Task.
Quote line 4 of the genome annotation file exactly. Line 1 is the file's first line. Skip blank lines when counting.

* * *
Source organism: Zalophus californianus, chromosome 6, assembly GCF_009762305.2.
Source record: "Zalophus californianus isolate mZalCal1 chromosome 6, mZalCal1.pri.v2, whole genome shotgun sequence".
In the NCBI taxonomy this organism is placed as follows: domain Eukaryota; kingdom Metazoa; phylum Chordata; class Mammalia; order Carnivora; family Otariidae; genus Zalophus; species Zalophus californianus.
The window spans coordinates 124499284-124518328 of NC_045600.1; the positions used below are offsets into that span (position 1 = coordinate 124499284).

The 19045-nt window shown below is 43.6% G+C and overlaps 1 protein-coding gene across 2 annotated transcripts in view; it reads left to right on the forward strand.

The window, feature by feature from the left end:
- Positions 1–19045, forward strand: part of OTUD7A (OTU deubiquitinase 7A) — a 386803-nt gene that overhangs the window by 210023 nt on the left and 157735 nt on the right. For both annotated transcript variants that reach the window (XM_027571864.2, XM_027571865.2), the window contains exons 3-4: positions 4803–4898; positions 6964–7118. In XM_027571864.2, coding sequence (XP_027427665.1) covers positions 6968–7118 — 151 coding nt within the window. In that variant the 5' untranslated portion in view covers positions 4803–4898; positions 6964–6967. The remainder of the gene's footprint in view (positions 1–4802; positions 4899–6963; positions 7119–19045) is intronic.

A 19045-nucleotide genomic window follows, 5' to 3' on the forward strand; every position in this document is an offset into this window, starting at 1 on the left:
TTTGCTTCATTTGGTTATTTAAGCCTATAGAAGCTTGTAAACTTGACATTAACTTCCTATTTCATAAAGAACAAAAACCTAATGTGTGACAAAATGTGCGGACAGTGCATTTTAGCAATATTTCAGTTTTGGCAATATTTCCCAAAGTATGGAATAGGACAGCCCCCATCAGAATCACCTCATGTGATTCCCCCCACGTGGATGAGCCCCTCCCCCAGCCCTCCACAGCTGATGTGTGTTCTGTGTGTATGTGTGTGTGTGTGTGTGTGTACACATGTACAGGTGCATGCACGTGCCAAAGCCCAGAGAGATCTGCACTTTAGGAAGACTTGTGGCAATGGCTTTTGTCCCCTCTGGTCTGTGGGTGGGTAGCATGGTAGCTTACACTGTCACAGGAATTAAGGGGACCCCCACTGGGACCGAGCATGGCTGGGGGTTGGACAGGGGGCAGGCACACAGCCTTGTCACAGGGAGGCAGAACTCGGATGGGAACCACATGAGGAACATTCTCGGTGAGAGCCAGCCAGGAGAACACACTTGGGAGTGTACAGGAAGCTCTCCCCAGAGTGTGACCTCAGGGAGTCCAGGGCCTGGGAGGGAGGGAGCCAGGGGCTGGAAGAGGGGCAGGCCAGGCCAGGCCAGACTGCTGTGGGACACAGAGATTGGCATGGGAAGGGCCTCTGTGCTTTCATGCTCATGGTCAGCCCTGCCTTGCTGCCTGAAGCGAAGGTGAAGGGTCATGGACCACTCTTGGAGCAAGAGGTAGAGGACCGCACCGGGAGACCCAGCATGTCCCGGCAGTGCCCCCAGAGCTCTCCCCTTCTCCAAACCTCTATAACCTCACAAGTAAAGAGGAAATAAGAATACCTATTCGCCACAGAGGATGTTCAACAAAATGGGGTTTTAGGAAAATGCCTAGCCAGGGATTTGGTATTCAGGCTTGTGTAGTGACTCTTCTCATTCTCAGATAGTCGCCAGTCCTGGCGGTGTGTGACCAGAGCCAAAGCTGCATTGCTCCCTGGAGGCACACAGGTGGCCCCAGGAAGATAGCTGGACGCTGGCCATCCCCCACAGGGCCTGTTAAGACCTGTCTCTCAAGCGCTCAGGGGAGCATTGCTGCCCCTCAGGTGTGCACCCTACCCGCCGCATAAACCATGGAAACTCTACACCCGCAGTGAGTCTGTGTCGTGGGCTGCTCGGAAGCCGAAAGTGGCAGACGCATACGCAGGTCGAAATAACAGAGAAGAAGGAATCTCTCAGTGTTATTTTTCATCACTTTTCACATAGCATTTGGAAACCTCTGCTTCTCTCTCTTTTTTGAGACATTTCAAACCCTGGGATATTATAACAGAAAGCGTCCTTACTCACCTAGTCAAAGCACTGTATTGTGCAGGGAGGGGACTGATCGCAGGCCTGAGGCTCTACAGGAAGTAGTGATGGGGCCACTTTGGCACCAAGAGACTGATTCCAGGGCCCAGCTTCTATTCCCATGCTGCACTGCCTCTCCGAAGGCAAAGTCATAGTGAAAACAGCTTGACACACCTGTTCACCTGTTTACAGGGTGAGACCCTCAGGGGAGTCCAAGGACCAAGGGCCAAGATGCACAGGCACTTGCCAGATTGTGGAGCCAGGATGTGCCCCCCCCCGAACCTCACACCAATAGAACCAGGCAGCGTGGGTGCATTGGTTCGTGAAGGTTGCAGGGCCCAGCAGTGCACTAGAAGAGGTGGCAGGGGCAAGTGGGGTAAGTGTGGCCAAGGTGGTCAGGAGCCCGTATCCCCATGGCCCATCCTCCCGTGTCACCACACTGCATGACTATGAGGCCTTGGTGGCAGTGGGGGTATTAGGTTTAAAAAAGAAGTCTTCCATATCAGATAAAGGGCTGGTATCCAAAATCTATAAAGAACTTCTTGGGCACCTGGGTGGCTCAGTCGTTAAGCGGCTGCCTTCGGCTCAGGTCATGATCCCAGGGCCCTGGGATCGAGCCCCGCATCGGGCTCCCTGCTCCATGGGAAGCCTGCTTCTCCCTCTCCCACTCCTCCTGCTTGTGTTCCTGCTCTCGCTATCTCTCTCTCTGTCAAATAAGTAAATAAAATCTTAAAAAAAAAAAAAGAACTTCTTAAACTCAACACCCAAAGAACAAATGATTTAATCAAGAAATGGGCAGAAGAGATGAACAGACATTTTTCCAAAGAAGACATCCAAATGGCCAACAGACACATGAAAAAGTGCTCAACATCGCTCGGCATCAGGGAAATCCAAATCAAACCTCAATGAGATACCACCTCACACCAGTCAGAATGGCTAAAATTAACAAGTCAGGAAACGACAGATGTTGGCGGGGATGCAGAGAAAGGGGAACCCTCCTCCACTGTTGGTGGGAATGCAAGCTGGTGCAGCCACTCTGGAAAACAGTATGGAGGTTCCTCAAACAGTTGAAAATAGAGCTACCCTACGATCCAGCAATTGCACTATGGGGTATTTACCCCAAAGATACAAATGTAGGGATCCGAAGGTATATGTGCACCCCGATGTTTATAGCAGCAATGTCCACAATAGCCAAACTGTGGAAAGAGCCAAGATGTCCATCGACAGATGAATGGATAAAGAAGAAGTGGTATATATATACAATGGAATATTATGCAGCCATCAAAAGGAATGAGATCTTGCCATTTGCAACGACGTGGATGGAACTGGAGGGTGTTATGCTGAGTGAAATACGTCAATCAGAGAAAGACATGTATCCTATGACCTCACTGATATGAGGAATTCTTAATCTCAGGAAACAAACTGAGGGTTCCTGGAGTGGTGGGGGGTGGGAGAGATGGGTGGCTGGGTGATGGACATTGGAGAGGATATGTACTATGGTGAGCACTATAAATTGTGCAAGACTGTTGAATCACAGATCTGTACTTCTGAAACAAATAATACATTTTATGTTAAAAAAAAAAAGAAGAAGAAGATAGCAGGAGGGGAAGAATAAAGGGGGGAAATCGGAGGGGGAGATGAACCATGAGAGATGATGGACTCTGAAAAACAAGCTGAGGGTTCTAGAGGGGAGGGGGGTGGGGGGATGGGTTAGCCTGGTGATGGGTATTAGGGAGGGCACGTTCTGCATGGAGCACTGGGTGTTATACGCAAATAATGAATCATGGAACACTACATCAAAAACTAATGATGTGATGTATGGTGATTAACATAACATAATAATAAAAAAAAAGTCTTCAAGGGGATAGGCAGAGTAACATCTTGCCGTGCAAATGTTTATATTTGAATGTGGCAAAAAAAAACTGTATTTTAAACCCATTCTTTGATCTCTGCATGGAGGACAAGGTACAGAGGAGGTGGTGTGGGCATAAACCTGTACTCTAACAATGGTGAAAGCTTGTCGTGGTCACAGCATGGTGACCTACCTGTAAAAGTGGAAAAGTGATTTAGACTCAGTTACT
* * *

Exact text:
The window spans coordinates 124499284-124518328 of NC_045600.1; the positions used below are offsets into that span (position 1 = coordinate 124499284).